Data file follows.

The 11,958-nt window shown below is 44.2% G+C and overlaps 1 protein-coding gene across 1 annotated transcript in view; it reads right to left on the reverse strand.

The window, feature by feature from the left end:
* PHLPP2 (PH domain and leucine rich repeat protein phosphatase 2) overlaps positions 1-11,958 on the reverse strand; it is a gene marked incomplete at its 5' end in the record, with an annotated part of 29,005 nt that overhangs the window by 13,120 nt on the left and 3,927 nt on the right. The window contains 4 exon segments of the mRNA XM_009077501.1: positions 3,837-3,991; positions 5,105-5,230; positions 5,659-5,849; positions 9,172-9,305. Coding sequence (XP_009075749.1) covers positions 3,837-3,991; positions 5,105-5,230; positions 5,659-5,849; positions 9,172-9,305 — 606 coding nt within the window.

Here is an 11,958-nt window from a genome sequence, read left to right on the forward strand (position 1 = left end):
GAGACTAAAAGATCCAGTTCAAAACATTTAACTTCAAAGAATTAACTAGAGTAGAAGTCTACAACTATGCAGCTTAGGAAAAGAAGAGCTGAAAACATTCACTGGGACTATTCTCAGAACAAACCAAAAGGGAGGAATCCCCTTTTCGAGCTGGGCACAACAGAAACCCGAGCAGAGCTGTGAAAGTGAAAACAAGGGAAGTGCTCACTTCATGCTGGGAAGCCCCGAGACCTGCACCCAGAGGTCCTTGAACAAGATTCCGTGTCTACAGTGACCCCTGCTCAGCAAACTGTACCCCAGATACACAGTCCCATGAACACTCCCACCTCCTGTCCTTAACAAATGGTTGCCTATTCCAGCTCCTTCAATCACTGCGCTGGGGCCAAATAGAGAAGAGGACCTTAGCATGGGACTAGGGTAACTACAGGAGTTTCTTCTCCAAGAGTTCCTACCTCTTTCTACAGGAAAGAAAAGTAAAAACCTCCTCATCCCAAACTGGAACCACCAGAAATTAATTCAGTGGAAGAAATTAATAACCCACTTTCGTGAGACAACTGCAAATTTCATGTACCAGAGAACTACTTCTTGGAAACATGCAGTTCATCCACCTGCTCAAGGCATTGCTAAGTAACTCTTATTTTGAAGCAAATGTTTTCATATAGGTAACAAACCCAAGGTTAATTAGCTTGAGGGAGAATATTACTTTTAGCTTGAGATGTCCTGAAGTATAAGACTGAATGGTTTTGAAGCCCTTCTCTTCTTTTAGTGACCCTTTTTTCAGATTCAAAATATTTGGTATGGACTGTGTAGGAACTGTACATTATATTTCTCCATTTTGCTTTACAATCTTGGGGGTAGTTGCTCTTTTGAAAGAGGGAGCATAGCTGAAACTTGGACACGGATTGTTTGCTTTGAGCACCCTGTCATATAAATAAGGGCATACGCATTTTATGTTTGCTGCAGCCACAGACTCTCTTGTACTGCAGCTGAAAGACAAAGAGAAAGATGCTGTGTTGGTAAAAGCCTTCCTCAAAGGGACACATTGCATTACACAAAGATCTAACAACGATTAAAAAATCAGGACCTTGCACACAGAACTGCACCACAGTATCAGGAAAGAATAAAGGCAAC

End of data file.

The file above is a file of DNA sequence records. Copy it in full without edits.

The 11,958-nt window shown below is 44.2% G+C and overlaps 1 protein-coding gene across 1 annotated transcript in view; it reads right to left on the reverse strand.

The window, feature by feature from the left end:
* PHLPP2 (PH domain and leucine rich repeat protein phosphatase 2) overlaps positions 1-11,958 on the reverse strand; it is a gene marked incomplete at its 5' end in the record, with an annotated part of 29,005 nt that overhangs the window by 13,120 nt on the left and 3,927 nt on the right. The window contains 4 exon segments of the mRNA XM_009077501.1: positions 3,837-3,991; positions 5,105-5,230; positions 5,659-5,849; positions 9,172-9,305. Coding sequence (XP_009075749.1) covers positions 3,837-3,991; positions 5,105-5,230; positions 5,659-5,849; positions 9,172-9,305 — 606 coding nt within the window.

Here is an 11,958-nt window from a genome sequence, read left to right on the forward strand (position 1 = left end):
GAGACTAAAAGATCCAGTTCAAAACATTTAACTTCAAAGAATTAACTAGAGTAGAAGTCTACAACTATGCAGCTTAGGAAAAGAAGAGCTGAAAACATTCACTGGGACTATTCTCAGAACAAACCAAAAGGGAGGAATCCCCTTTTCGAGCTGGGCACAACAGAAACCCGAGCAGAGCTGTGAAAGTGAAAACAAGGGAAGTGCTCACTTCATGCTGGGAAGCCCCGAGACCTGCACCCAGAGGTCCTTGAACAAGATTCCGTGTCTACAGTGACCCCTGCTCAGCAAACTGTACCCCAGATACACAGTCCCATGAACACTCCCACCTCCTGTCCTTAACAAATGGTTGCCTATTCCAGCTCCTTCAATCACTGCGCTGGGGCCAAATAGAGAAGAGGACCTTAGCATGGGACTAGGGTAACTACAGGAGTTTCTTCTCCAAGAGTTCCTACCTCTTTCTACAGGAAAGAAAAGTAAAAACCTCCTCATCCCAAACTGGAACCACCAGAAATTAATTCAGTGGAAGAAATTAATAACCCACTTTCGTGAGACAACTGCAAATTTCATGTACCAGAGAACTACTTCTTGGAAACATGCAGTTCATCCACCTGCTCAAGGCATTGCTAAGTAACTCTTATTTTGAAGCAAATGTTTTCATATAGGTAACAAACCCAAGGTTAATTAGCTTGAGGGAGAATATTACTTTTAGCTTGAGATGTCCTGAAGTATAAGACTGAATGGTTTTGAAGCCCTTCTCTTCTTTTAGTGACCCTTTTTTCAGATTCAAAATATTTGGTATGGACTGTGTAGGAACTGTACATTATATTTCTCCATTTTGCTTTACAATCTTGGGGGTAGTTGCTCTTTTGAAAGAGGGAGCATAGCTGAAACTTGGACACGGATTGTTTGCTTTGAGCACCCTGTCATATAAATAAGGGCATACGCATTTTATGTTTGCTGCAGCCACAGACTCTCTTGTACTGCAGCTGAAAGACAAAGAGAAAGATGCTGTGTTGGTAAAAGCCTTCCTCAAAGGGACACATTGCATTACACAAAGATCTAACAACGATTAAAAAATCAGGACCTTGCACACAGAACTGCACCACAGTATCAGGAAAGAATAAAGGCAAC